Zinke Supports Restoration of Grizzlies in North Cascades

Zinke made the announcement during a visit to North Cascades National Park's headquarters

By Justin Franz

SEATTLE — The federal government intends to restore grizzly bears in the remote North Cascade Mountains of Washington state, a goal that represents “the American conservation ethic come to life,” Interior Secretary Ryan Zinke said Friday.

Zinke made the announcement during a visit to North Cascades National Park’s headquarters in Sedro-Woolley, about 75 miles (121 kilometers) north of Seattle.

The Department of the Interior announced in 2014 that it would consider relocating grizzlies to aid their recovery in the Cascades. An environmental review has been underway, but in recent months there have been questions about whether it would continue. Zinke made clear it would, with a formal decision expected by the end of the year.

“Restoring the grizzly bear to the North Cascades Ecosystem is the American conservation ethic come to life,” Zinke said in a news release. “The loss of the grizzly bear in the North Cascades would disturb the ecosystem and rob the region of an icon.”

Numerous grizzlies roamed north-central Washington state in the past, but early settlers and trappers killed thousands for fur in the mid-19th to early 20th century. The region’s booming population has also encroached on their habitat, and few have been seen in recent decades.

The last confirmed sighting of a grizzly in Washington’s North Cascades was by a hiker in 2010. Experts say there may only be about 10 grizzlies in the North Cascades in Washington state, but there is also a population in the mountain range north of the Canadian border.

Options being considered include capturing bears from other locations, including British Columbia and Montana, and releasing them in nearly 10,000 square miles (26,000 square kilometers) of rugged backcountry. Two of the alternatives envision a goal of about 200 bears within 60 to 100 years with smaller initial releases, while a third option would aim to restore 200 animals in 25 years.

A small number of grizzlies live in the Selkirk Mountains of northeastern Washington state, and the bruins have seen big comebacks in other parts of the West, including around Glacier National Park.

Last year, Zinke announced that officials were lifting Endangered Species Act protections for about 700 grizzlies around Yellowstone National Park, opening the door to potential hunting in Idaho, Montana and Wyoming. That decision is being challenged in court by conservation groups and the Northern Cheyenne Tribe.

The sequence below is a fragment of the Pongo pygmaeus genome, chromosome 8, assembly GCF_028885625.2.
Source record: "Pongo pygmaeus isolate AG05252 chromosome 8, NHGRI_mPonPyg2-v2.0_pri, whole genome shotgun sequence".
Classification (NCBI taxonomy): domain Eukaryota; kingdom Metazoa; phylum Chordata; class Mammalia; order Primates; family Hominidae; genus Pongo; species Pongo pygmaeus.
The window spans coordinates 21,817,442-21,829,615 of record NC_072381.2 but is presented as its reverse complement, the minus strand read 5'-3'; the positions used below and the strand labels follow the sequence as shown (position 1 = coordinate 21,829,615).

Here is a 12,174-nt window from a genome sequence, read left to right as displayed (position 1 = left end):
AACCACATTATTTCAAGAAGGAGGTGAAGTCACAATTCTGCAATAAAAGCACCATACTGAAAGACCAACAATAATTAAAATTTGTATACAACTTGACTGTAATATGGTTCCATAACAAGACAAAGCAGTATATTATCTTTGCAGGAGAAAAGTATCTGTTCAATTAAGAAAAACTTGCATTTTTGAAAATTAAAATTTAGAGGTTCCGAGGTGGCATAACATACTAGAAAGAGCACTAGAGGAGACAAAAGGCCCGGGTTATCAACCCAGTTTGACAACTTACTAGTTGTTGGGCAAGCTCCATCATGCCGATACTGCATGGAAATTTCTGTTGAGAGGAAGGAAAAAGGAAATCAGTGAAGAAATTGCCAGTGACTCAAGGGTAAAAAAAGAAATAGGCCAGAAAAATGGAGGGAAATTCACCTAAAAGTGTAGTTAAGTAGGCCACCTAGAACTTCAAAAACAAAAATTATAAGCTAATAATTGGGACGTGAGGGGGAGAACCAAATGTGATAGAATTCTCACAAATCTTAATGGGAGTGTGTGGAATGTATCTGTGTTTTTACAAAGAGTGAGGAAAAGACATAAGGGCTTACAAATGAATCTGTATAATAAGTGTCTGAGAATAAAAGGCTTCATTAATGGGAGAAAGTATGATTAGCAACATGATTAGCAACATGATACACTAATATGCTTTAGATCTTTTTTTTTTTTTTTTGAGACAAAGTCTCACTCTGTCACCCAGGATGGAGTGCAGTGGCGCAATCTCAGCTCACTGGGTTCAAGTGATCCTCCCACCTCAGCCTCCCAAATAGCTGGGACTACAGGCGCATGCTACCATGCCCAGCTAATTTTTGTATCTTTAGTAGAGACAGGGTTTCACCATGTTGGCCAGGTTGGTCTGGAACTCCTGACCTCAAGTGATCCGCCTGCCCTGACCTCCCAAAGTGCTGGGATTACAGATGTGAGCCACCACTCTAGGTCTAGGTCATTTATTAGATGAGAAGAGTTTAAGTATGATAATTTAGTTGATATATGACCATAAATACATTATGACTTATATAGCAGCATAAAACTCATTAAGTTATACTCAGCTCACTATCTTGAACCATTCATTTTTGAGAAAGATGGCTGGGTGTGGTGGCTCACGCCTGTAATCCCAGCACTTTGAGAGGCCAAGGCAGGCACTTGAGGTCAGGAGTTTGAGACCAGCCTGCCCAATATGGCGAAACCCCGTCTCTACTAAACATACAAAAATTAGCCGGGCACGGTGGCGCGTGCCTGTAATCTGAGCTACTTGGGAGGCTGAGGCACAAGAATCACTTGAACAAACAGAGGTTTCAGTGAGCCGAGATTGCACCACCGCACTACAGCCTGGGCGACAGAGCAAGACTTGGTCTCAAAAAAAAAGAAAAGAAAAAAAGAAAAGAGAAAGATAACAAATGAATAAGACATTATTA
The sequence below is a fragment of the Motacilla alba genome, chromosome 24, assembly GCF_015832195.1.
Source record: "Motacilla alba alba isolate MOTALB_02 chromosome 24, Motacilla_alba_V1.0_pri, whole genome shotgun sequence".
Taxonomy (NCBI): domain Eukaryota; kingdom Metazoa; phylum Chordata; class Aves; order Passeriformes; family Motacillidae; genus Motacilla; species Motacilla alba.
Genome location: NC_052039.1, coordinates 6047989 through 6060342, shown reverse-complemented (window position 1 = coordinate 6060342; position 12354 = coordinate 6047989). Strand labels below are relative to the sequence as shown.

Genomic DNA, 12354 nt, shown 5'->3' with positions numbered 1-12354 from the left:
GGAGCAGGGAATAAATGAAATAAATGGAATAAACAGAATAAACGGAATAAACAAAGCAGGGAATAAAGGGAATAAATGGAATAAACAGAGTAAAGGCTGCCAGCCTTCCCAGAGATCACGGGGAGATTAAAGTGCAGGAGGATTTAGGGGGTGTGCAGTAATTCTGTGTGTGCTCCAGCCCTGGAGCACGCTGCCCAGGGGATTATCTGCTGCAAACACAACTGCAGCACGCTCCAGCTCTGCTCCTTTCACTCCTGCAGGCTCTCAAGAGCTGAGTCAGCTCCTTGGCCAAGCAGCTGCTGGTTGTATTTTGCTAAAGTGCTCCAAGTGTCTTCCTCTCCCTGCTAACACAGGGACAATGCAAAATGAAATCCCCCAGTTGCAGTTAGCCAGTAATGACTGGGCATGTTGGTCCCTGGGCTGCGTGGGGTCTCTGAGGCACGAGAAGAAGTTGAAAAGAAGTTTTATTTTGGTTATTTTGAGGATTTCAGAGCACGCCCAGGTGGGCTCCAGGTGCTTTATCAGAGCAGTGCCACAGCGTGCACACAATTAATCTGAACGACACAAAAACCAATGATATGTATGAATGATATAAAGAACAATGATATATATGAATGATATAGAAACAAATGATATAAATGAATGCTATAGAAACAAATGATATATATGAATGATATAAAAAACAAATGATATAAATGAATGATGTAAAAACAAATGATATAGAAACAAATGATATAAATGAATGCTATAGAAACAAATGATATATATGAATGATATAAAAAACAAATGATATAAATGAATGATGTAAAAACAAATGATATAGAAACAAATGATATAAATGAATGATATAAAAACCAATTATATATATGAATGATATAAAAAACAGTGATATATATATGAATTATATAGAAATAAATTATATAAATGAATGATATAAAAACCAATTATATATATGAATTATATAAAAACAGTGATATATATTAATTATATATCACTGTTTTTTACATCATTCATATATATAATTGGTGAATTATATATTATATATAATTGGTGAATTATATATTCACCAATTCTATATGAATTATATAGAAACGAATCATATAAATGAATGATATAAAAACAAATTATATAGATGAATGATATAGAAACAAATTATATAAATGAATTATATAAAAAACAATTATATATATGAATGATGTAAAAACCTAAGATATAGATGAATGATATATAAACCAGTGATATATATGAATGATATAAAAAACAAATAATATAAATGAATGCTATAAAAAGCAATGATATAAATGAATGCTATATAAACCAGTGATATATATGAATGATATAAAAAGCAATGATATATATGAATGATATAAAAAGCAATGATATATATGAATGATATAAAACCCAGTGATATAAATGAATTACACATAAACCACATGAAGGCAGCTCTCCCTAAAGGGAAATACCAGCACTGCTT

Conservationists and Indian tribes have long pressed for the government to do more to bring the feared and revered animals back in the Cascades, saying it represents true wildness, and they praised Zinke’s “encouraging words of support.”

Zinke has been under fire from conservationists because he has supported drastically reducing the size of some national monuments in the West, including Bears Ears in Utah. But dozens of demonstrators outside his appearance Friday cheered the news that he supported restoring grizzlies, the Skagit Valley Herald newspaper reported .

“We have never lost hope that the restoration of this American wildlife icon would proceed because the people of Washington have repeatedly demonstrated their overwhelming support for it,” Joe Scott, international programs director for Seattle-based Conservation Northwest, said in a written statement. “People recognize that we’ve forced the grizzly into a small fraction of its former range in four states, including Washington, and that we have a rare opportunity to right that wrong in some small way_and to complete one of the missing chapters of the grizzly bear recovery story.”

The ranching industry was far less enthused.

“Reintroducing as many as 200 man-eating predators into an area already reeling from exploding gray wolf populations is anything but neighborly,” said a statement from Ethan Lane, federal lands executive director with the National Cattlemen’s Beef Association. “This decision won’t just impact ranchers — it’s a blow for the entire North Cascades ecosystem, the safety of locals and visitors, and the local economy, too.”